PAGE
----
Not your father’s marketing: Constructing a post-pandemic pipeline
I have friends who are old enough to remember not only Oldsmobile cars, but also their final big marketing tagline — the one that killed the brand, according to some experts:
“This is not your father’s Oldsmobile.”
The idea behind the campaign was that Oldsmobile had reinvented itself, exchanging a stodgy, “Father Knows Best” image for an exciting, edgy identity tied to youthful energy. “This is the new generation of Olds,” went the hard-driving jingle in the 1989 commercial. Did you catch the irony in that line? Ultimately the concept failed to inject enough vitality into the brand to save the automobile manufacturing company founded by R. E. Olds in 1897. Too bad the founder didn’t have a more timeless surname like Ford or Tesla, maybe.
But although the ad campaign fell short, the tagline achieved a permanent place in our lexicon. It’s hard to pick up a newspaper — or should I say read a newsfeed — without seeing a reference to “not your father’s/mother’s” something or other. You can find the phrase connected to everything from sewing machines to computer programming languages.
It makes sense, right? If the only constant is change, then paradigms have to shift; the old methods and modes have to give way to the new.
During the past pandemic year — and let’s all offer hopes, prayers, and positive energy that 2021 doesn’t fall into that same category — I’ve done a lot of thinking about shifting paradigms. We all have. Every financial planning professional I know has learned more about how to stay connected with team members, clients and prospects without the actual, face-to-face contact. We’ve had to learn how make a Zoom call feel personal, how to create enticing social media posts (I barely knew how to spell “Instagram” before COVID-19), how to find and capture new business in a time when our most trusted prospecting tools had suddenly been yanked out of our hands.
Strangers on a plane
Two personal before-and-after pandemic prospecting stories illustrate the marketing paradigm our sector has undergone.
Last January, just before the world changed and you could sit on an airplane next to someone you didn’t know and not think twice about it, I found myself on a flight next to a stranger. We were both headed to conferences: she to a meeting of executives in a major service sector industry, and I to a gathering of women financial advisors. In the course of the usual seatmate chatter, we exchanged job information. I talked about what I do as a fiduciary advisor and she became interested. Long story short: we agreed to meet when we returned home and today she is a client with a portfolio in excess of $2 million under management at my firm.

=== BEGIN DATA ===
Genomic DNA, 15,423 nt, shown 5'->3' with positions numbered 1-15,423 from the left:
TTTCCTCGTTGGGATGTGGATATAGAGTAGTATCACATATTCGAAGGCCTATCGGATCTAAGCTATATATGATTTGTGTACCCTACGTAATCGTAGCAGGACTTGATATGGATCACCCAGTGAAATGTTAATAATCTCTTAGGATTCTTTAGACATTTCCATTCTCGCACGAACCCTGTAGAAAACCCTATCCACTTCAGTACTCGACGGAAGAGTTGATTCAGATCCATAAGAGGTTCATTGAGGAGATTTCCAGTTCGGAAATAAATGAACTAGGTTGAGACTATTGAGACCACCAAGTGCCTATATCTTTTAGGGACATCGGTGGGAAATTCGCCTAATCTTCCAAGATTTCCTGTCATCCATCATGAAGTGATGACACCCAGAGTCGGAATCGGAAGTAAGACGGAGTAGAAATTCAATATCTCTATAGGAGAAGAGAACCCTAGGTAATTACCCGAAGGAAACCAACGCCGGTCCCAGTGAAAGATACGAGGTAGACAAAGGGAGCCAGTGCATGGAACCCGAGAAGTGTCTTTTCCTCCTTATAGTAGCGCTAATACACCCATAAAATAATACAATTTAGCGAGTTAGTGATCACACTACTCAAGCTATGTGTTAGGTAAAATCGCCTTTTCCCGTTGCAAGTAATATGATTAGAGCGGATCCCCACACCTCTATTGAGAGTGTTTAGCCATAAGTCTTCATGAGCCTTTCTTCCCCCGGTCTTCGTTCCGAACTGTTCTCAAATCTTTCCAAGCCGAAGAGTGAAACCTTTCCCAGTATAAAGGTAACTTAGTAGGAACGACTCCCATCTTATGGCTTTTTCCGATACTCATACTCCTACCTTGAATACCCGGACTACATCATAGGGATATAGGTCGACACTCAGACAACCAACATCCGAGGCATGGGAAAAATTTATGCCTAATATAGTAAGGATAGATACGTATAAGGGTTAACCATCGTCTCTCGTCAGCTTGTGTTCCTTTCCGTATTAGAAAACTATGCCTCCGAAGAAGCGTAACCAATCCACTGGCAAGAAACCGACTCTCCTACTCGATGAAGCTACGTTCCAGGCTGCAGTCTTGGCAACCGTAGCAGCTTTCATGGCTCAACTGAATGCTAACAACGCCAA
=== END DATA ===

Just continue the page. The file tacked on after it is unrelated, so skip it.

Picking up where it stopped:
My second story is one I’ve discussed before in these pages — the prospect who reached out to me after our state’s mandatory lockdown. I had been trying to coax him back into the market for years — ever since he pulled out during the 2008 meltdown — and now, seeing virtually every equity investment suddenly at clearance-sale prices, he was eager to for my guidance on re-entering.
With not a single in-person meeting; with everything done online, by phone, or through mail and delivery service (and, if you recall, this was early in the pandemic, when we were still inventing remote workflow procedures on the fly), I able to secure a significant block of assets from this new client. Not only that, I have also since opened accounts with his attorney, his CPA and a golfing buddy who owns a chain of retail stores.
In the pre-COVID instance, I’d met the prospect by virtue of being placed together in a low-key setting.
In the second, the prospect reached out to me as a result of both years of cultivation and unexpected, dramatic market conditions. I had to build and maintain rapport solely through remote means. It was not driving “your father’s Oldsmobile,” but we still arrived at our destination — with three additional satisfied passengers on board!
Same problems, new solutions
But perhaps more important than the differences between the two experiences is their similarities. Regardless of your prospecting method, you have to be able to recognize an opportunity when it presents itself. Whether you are sitting across the table or meeting with them via Zoom, you have to be able to listen to prospects in order to learn their unique problems and pain points if you expect to offer a solution that will interest them.
In other words, the fundamentals of prospecting are still the same — it’s only the method of delivery that has changed.
I’m expecting good things in 2021. After all, just putting 2020 behind us is a victory, right? As we move forward into the post-COVID-19 future, many things will be different. Genies have been released into the world and they aren’t going back in the bottle. But many things will be the same as always, especially the need of investors for reliable, professional counsel that puts their needs ahead of everything else. We’ve got the solutions to their problems. Let’s keep finding new ways to let them know that.
Here’s to more fun in ’21!